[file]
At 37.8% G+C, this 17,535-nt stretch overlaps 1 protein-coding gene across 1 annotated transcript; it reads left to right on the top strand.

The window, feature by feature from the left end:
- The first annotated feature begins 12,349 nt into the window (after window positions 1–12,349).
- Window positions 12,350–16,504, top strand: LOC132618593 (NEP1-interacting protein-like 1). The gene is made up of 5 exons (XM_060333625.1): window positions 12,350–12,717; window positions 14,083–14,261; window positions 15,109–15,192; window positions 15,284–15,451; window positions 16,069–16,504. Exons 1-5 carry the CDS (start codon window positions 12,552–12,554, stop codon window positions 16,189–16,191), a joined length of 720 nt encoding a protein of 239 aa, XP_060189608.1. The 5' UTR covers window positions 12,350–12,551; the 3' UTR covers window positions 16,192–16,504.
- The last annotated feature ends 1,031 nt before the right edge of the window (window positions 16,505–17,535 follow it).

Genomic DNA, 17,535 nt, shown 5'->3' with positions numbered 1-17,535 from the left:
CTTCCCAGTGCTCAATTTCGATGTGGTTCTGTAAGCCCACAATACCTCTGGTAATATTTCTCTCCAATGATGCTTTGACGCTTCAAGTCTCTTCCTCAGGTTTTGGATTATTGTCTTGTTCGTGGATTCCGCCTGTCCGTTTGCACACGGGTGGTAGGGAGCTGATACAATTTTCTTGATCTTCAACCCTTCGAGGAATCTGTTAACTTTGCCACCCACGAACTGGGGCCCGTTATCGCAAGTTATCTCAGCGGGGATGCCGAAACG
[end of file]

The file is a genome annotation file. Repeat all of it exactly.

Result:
At 37.8% G+C, this 17,535-nt stretch overlaps 1 protein-coding gene across 1 annotated transcript; it reads left to right on the top strand.

The window, feature by feature from the left end:
- The first annotated feature begins 12,349 nt into the window (after window positions 1–12,349).
- Window positions 12,350–16,504, top strand: LOC132618593 (NEP1-interacting protein-like 1). The gene is made up of 5 exons (XM_060333625.1): window positions 12,350–12,717; window positions 14,083–14,261; window positions 15,109–15,192; window positions 15,284–15,451; window positions 16,069–16,504. Exons 1-5 carry the CDS (start codon window positions 12,552–12,554, stop codon window positions 16,189–16,191), a joined length of 720 nt encoding a protein of 239 aa, XP_060189608.1. The 5' UTR covers window positions 12,350–12,551; the 3' UTR covers window positions 16,192–16,504.
- The last annotated feature ends 1,031 nt before the right edge of the window (window positions 16,505–17,535 follow it).

Genomic DNA, 17,535 nt, shown 5'->3' with positions numbered 1-17,535 from the left:
CTTCCCAGTGCTCAATTTCGATGTGGTTCTGTAAGCCCACAATACCTCTGGTAATATTTCTCTCCAATGATGCTTTGACGCTTCAAGTCTCTTCCTCAGGTTTTGGATTATTGTCTTGTTCGTGGATTCCGCCTGTCCGTTTGCACACGGGTGGTAGGGAGCTGATACAATTTTCTTGATCTTCAACCCTTCGAGGAATCTGTTAACTTTGCCACCCACGAACTGGGGCCCGTTATCGCAAGTTATCTCAGCGGGGATGCCGAAACG